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Radovljica's Medieval Old Town

Linhart Square is the heart and soul of the town of Radovljica. The charming old town enthrals with its position atop a natural pier, with a varied selection of authentically preserved architecture, as well as museums, galleries and other attractions. Radovljica’s medieval Old Town is one of best preserved medieval town structures in Slovenia.
Guided tours of the old town
Radovljica Tourism organises a guided tour of Radovljica's Old town every Tuesday at 10 am.
If you want to book your own tour, contact Radovljica Tourism.
Atop a pier above the Sava, the town development began in the thirteenth century, reaching its climax in the sixteenth century. The former design of the town, with administrative buildings on one side of the square and crafts and trade buildings on the other, can still be seen today. During the passage from the fifteenth to the sixteenth century, Radovljica’s walls featured as many as 16 defence towers and a moat. The town's moat, which was subsequently partly narrowed and built over, is the only preserved town moat in Slovenia and can be visited at the western end of the Old Town.

A series of picturesque Renaissance and Gothic town house façades can be viewed on the southern edge of the square. The overhangs on the upper floors, as well as the small windows and house portals made from green tuff, a volcanic rock extracted from the nearby Peračica Quarry, are particularly characteristic of these façades.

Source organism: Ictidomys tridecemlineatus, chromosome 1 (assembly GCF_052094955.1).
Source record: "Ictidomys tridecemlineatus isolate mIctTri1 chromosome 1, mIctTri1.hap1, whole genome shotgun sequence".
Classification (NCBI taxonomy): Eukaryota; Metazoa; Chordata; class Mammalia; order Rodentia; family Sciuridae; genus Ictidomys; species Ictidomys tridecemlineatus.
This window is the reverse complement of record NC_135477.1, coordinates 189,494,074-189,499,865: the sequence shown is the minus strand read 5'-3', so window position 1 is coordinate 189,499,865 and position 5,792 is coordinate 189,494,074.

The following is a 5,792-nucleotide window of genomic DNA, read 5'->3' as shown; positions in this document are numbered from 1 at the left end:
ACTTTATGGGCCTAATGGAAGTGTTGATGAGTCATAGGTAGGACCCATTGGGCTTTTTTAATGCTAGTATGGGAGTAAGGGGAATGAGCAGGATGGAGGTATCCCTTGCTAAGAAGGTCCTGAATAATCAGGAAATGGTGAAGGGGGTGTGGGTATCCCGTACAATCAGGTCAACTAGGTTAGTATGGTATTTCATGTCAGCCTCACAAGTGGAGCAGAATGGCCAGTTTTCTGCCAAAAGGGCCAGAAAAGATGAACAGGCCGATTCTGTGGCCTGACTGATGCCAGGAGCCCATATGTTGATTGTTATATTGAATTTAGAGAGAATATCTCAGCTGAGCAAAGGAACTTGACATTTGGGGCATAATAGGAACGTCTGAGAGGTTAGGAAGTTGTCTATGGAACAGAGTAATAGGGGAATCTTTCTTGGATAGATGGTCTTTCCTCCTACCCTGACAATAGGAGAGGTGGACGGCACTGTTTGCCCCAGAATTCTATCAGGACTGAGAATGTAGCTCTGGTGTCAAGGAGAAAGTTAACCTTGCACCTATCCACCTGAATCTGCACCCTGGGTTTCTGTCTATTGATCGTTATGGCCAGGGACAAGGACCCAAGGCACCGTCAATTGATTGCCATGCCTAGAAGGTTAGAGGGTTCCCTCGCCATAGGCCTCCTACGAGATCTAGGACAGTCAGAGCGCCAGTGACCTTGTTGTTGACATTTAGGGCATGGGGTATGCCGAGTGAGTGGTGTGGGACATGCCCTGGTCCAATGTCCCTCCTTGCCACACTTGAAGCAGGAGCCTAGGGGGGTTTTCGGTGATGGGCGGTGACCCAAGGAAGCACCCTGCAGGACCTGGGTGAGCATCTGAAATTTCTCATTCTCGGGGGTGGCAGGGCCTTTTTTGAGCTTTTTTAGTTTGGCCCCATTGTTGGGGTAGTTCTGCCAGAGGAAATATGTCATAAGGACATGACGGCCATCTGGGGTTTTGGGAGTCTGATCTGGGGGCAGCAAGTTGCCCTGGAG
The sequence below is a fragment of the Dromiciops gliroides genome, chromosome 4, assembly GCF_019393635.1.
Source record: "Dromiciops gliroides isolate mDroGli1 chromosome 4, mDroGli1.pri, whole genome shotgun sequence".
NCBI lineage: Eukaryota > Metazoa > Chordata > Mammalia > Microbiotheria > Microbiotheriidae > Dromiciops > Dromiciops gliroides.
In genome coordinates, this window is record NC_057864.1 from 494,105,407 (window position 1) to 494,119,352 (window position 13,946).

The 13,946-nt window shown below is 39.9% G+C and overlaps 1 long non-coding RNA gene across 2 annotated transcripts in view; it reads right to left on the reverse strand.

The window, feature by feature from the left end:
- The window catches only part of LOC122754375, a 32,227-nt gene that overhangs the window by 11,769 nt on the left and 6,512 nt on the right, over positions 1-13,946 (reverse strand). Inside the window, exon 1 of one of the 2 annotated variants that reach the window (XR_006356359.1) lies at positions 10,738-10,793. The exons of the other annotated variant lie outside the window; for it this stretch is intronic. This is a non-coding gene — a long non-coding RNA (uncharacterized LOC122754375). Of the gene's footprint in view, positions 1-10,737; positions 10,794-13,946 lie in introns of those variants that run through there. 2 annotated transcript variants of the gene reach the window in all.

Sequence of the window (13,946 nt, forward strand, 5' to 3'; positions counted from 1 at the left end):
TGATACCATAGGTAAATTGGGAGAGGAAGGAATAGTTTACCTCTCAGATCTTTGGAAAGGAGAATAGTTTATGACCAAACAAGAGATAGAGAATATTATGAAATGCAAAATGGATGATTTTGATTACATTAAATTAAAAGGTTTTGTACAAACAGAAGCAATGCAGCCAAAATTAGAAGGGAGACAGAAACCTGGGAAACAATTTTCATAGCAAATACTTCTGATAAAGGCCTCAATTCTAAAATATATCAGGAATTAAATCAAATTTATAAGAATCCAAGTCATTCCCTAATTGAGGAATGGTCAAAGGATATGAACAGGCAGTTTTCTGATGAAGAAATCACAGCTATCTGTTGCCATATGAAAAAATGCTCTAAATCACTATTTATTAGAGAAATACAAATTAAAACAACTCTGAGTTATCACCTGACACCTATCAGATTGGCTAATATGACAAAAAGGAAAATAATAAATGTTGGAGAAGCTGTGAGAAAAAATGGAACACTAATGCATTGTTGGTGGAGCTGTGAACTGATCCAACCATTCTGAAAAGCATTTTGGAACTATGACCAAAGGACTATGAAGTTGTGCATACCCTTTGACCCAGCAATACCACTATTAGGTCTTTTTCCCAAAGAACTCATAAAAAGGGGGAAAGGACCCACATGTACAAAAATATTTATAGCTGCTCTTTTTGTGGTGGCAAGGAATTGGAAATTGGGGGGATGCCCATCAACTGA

A special place among these houses belongs to the sixteenth century Šivec House, with its front façade dominated by a fresco portraying a Good Samaritan. It is today one of the best-preserved examples of sixteenth century Slovene town architecture.

Other houses of interest include Mali House —its‘shame bench’ served as the town’s stocks; there is also Vidic House, with its projecting corner bowfront and Renaissance façade painting, Lectar House which boasts an inn and a gingerbread museum, Magušar House with its arcaded Gothic courtyard and pottery workshop, and some other buildings with frescoes and decorations. 

The mighty Radovljica Mansion dominates as much as one third of the square and it is, without doubt, the queen of Radovljica’s architecture. It features a Baroque façade with an opulent entrance portal and stucco-work portraits and grotesque masks; the interior is dominated by a double staircase and the exquisite Baroque Hall. The mansion houses the world-renowned Museum of Apiculture and the Municipal Museum of Radovljica with its permanent exhibition entitled ‘Anton Tomaž Linhart (1756–1795): Now I am thinking about how to become famous’. In the seventeenth century, a park belonging to the Radovljica Mansion was built.

The pier atop which Radovljica’s Old Town is situated ends with a square in front of the Church of St Peter, which is a typical example of a Gothic three-nave town church. Next to the church is a presbytery with a sixteenth century arcadedcourtyard. On the northern side of the presbytery is a Gothic tavern, another speciality of Radovljica’s Old Town. The oldest part of town walls feature remnants of the onetime defence towers; beneath one of these (the Vestry Tower), a German bunker situated behind the church was built during World War II. The bunker has been arranged as the Chapel of St Edith Stein.


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